Transvaginal imaging is contraindicated in patients who have recently undergone gynecologic surgery, which is extremely uncommon for women who could be in their first trimester.
When deciding how the imaging should be carried out, special factors should be taken into account. Transvaginal ultrasonography may be more beneficial for these patients because obesity may reduce the diagnostic efficacy of ectopic pregnancy on ultrasound by transabdominal imaging.
Patients who have experienced vaginal injuries may find it painful to use the transvaginal method. An additional consideration is the patient’s age. Younger patients may have never had a pelvic exam before, and transvaginal ultrasounds can make these patients feel anxious.
Transvaginal ultrasonography could be used as a backup plan after transabdominal imaging for the diagnosis of ectopic pregnancy on ultrasound, in some cases.
There are different management options:
- Medical management
- Surgical Management
- Surgically administered medical management
- Expectant management
6.1) Medical Management
When a tubal pregnancy has not ruptured, methotrexate is currently being utilized more frequently for medical care. It is a folic acid antagonistic anti-neoplastic medication that is highly effective against the growing trophoblast.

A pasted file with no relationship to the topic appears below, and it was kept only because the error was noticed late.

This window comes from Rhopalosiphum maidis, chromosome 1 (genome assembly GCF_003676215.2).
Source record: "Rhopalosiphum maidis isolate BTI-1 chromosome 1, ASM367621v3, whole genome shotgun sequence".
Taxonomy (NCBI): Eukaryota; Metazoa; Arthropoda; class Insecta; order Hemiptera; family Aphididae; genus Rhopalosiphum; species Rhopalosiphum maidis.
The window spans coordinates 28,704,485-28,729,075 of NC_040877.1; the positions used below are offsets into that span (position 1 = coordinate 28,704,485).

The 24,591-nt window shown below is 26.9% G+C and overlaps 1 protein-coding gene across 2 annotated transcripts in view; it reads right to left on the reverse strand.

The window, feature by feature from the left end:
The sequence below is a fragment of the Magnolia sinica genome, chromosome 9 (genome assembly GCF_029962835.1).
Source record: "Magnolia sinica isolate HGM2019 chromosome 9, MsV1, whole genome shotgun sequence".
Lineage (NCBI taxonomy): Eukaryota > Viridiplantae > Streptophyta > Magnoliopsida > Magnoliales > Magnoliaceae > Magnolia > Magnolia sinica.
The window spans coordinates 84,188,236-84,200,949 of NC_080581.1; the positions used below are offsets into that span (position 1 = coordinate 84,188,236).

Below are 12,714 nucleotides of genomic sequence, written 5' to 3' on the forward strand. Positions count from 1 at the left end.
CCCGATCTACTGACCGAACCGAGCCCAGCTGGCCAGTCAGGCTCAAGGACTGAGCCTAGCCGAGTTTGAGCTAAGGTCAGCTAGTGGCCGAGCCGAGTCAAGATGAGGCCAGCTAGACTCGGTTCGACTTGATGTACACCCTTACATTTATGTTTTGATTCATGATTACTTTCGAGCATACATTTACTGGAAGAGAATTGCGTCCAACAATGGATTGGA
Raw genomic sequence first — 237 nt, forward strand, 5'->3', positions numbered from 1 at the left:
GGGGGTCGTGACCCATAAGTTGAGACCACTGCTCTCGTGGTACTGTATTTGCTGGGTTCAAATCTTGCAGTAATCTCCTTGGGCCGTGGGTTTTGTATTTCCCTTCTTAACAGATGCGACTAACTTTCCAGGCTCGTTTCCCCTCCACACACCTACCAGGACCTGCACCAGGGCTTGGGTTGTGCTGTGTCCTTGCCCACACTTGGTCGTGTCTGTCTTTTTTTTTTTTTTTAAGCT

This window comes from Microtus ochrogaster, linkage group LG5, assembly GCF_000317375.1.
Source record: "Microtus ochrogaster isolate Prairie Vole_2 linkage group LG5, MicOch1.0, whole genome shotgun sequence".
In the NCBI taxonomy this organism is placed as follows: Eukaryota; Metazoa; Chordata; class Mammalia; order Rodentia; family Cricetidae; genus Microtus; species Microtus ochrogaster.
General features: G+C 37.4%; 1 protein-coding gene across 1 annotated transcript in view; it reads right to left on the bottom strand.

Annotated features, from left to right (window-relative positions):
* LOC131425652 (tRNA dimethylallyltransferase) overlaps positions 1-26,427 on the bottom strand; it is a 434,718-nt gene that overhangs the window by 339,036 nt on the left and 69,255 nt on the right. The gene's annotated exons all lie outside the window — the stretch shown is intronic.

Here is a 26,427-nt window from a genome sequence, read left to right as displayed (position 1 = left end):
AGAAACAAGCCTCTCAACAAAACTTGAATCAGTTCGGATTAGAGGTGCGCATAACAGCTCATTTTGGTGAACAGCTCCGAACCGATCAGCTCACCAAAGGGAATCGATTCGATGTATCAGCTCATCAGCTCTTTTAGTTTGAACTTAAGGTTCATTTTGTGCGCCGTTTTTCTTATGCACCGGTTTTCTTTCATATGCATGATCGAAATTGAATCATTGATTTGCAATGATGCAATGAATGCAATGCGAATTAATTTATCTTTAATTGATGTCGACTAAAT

It stops folic acid from turning into folinic acid. A side effect of methotrexate is a reduction in corpus luteum progesterone production, which results from a direct impairment of trophoblastic HCG synthesis. Before administering methotrexate, an intrauterine pregnancy must be ruled out.
Single-dose and multiple-dose regimens are the two most often used regimens.
i) Criteria for Selection for Medical Management
- Hemodynamically stable
- Compliant with follow-up
- No intrauterine pregnancy on Ultrasound
- Size of ectopic mass <4cm
- No tubal rupture
- B-hCG level preferably <5000 IU/L
- No fetal cardiac activity is preferred
Surgery is advised if medical treatment is unsuccessful or a tubal rupture develops. Orthostatic hypotension, declining hematocrit, and acute and prolonged discomfort might all be signs that surgery is necessary
6.2) Surgical Management
For surgery, laparoscopy is typically preferred. The only exception is if the patient is in shock, in which case rapid exploratory laparotomy and resuscitation may be required. Blood should always be available. A laparoscopy would be preferred if the patient is hemodynamically stable and it is possible.
Laparotomy and laparoscopy are both capable of performing salpingectomy and conservative surgery. Laparoscopy is unquestionably preferable since it can shorten hospital stays and ease postoperative pain.
Additionally, compared to laparotomy, laparoscopy results in fewer adhesions. When a woman hasn’t finished her family, conservative measures are advised.